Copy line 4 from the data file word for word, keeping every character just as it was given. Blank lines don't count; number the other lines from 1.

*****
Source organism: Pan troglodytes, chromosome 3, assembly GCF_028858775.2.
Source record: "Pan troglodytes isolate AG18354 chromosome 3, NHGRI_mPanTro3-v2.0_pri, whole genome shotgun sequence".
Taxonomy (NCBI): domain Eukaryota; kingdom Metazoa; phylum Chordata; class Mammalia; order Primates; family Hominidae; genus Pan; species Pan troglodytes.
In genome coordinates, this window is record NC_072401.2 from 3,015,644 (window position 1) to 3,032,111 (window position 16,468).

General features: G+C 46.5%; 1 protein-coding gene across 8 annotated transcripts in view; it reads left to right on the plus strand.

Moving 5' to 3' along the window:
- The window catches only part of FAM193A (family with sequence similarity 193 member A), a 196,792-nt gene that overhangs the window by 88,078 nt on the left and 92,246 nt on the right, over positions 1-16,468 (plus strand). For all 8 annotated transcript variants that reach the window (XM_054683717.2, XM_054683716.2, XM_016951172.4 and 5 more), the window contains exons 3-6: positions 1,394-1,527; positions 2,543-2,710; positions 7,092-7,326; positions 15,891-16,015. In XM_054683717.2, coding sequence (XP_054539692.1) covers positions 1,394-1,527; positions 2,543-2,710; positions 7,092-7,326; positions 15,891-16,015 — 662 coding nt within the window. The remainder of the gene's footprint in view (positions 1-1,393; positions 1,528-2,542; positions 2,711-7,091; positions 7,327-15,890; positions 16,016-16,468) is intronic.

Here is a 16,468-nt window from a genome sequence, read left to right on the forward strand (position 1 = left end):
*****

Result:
In genome coordinates, this window is record NC_072401.2 from 3,015,644 (window position 1) to 3,032,111 (window position 16,468).